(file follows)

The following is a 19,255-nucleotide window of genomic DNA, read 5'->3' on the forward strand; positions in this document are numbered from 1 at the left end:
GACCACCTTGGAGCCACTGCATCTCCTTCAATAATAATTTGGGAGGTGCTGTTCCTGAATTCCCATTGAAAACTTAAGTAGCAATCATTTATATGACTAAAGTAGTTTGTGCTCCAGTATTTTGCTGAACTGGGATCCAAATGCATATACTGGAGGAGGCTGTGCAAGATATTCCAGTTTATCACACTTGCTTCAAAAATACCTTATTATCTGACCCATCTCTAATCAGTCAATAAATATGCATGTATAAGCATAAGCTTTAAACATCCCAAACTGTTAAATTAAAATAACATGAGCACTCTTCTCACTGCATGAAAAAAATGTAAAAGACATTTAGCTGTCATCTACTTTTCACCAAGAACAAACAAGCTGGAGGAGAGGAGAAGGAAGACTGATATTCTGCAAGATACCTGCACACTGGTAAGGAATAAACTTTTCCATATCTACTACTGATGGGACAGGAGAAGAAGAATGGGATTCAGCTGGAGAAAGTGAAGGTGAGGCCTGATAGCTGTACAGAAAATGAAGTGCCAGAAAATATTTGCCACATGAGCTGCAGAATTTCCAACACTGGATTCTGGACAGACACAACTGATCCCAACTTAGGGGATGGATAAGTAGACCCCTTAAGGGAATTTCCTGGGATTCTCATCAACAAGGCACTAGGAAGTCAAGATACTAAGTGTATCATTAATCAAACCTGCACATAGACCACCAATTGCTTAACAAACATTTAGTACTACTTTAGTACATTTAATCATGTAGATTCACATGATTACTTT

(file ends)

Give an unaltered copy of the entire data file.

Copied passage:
The following is a 19,255-nucleotide window of genomic DNA, read 5'->3' on the forward strand; positions in this document are numbered from 1 at the left end:
GACCACCTTGGAGCCACTGCATCTCCTTCAATAATAATTTGGGAGGTGCTGTTCCTGAATTCCCATTGAAAACTTAAGTAGCAATCATTTATATGACTAAAGTAGTTTGTGCTCCAGTATTTTGCTGAACTGGGATCCAAATGCATATACTGGAGGAGGCTGTGCAAGATATTCCAGTTTATCACACTTGCTTCAAAAATACCTTATTATCTGACCCATCTCTAATCAGTCAATAAATATGCATGTATAAGCATAAGCTTTAAACATCCCAAACTGTTAAATTAAAATAACATGAGCACTCTTCTCACTGCATGAAAAAAATGTAAAAGACATTTAGCTGTCATCTACTTTTCACCAAGAACAAACAAGCTGGAGGAGAGGAGAAGGAAGACTGATATTCTGCAAGATACCTGCACACTGGTAAGGAATAAACTTTTCCATATCTACTACTGATGGGACAGGAGAAGAAGAATGGGATTCAGCTGGAGAAAGTGAAGGTGAGGCCTGATAGCTGTACAGAAAATGAAGTGCCAGAAAATATTTGCCACATGAGCTGCAGAATTTCCAACACTGGATTCTGGACAGACACAACTGATCCCAACTTAGGGGATGGATAAGTAGACCCCTTAAGGGAATTTCCTGGGATTCTCATCAACAAGGCACTAGGAAGTCAAGATACTAAGTGTATCATTAATCAAACCTGCACATAGACCACCAATTGCTTAACAAACATTTAGTACTACTTTAGTACATTTAATCATGTAGATTCACATGATTACTTT